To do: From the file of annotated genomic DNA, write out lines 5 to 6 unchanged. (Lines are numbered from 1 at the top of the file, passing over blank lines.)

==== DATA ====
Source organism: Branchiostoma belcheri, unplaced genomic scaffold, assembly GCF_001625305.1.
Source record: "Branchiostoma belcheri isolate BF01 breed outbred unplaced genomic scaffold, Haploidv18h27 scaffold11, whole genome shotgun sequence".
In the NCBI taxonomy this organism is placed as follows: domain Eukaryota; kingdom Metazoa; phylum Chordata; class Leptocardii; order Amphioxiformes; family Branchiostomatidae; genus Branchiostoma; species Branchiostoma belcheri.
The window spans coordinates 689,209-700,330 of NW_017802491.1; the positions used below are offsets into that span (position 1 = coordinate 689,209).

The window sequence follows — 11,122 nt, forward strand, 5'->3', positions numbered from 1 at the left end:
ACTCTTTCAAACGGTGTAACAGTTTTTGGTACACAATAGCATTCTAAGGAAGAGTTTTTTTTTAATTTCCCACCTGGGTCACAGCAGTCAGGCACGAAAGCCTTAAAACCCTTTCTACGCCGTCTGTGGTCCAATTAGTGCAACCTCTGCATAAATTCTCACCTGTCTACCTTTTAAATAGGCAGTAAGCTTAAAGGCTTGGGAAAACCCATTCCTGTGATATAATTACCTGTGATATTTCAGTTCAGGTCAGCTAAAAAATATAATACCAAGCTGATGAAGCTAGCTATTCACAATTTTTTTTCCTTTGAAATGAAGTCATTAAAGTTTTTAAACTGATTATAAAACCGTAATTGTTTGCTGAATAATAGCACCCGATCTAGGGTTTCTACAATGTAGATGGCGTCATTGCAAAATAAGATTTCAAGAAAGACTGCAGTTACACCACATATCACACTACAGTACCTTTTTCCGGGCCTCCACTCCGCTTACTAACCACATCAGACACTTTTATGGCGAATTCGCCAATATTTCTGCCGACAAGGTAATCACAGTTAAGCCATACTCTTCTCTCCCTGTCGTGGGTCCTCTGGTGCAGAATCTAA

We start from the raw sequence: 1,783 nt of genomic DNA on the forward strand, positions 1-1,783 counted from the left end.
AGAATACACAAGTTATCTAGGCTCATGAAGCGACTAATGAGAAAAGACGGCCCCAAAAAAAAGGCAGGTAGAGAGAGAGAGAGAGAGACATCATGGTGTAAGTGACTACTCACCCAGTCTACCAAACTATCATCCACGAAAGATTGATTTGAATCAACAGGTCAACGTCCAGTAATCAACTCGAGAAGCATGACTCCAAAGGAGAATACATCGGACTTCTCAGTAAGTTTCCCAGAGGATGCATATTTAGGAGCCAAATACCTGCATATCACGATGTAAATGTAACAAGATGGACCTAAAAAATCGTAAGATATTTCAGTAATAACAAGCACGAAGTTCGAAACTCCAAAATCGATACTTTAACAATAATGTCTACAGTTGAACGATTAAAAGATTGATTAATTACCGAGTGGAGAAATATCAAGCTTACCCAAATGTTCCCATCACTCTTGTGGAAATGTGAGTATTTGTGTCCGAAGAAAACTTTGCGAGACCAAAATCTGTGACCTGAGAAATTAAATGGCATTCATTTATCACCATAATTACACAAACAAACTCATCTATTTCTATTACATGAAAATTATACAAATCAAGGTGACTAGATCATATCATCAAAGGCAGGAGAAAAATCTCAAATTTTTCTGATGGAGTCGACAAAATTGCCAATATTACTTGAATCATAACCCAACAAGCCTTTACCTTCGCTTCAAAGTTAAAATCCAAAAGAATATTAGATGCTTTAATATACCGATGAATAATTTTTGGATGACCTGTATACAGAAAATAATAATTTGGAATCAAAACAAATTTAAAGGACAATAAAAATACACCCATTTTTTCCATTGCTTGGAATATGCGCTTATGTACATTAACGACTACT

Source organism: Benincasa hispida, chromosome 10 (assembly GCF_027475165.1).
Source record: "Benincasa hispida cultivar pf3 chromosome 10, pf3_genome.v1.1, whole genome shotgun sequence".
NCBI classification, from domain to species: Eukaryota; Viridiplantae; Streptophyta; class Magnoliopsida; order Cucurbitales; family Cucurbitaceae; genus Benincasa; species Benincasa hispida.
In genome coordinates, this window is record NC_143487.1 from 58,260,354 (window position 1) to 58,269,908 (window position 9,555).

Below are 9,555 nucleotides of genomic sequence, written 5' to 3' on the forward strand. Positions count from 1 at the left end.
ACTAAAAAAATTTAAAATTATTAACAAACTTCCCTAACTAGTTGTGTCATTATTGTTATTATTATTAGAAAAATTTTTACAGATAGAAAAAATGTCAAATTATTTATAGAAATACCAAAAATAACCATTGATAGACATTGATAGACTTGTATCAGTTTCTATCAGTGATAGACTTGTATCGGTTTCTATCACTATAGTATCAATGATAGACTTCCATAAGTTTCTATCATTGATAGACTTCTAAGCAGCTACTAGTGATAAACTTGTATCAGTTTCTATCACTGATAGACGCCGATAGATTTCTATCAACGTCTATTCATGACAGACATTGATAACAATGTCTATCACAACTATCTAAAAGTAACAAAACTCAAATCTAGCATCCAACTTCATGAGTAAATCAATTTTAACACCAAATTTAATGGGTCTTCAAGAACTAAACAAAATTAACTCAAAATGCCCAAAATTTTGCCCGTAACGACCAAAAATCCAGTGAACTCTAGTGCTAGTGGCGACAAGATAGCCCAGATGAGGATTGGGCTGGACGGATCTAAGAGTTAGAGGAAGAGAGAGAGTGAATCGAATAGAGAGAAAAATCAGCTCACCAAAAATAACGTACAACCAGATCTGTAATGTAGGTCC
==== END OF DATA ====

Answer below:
The window sequence follows — 11,122 nt, forward strand, 5'->3', positions numbered from 1 at the left end:
ACTCTTTCAAACGGTGTAACAGTTTTTGGTACACAATAGCATTCTAAGGAAGAGTTTTTTTTTAATTTCCCACCTGGGTCACAGCAGTCAGGCACGAAAGCCTTAAAACCCTTTCTACGCCGTCTGTGGTCCAATTAGTGCAACCTCTGCATAAATTCTCACCTGTCTACCTTTTAAATAGGCAGTAAGCTTAAAGGCTTGGGAAAACCCATTCCTGTGATATAATTACCTGTGATATTTCAGTTCAGGTCAGCTAAAAAATATAATACCAAGCTGATGAAGCTAGCTATTCACAATTTTTTTTCCTTTGAAATGAAGTCATTAAAGTTTTTAAACTGATTATAAAACCGTAATTGTTTGCTGAATAATAGCACCCGATCTAGGGTTTCTACAATGTAGATGGCGTCATTGCAAAATAAGATTTCAAGAAAGACTGCAGTTACACCACATATCACACTACAGTACCTTTTTCCGGGCCTCCACTCCGCTTACTAACCACATCAGACACTTTTATGGCGAATTCGCCAATATTTCTGCCGACAAGGTAATCACAGTTAAGCCATACTCTTCTCTCCCTGTCGTGGGTCCTCTGGTGCAGAATCTAA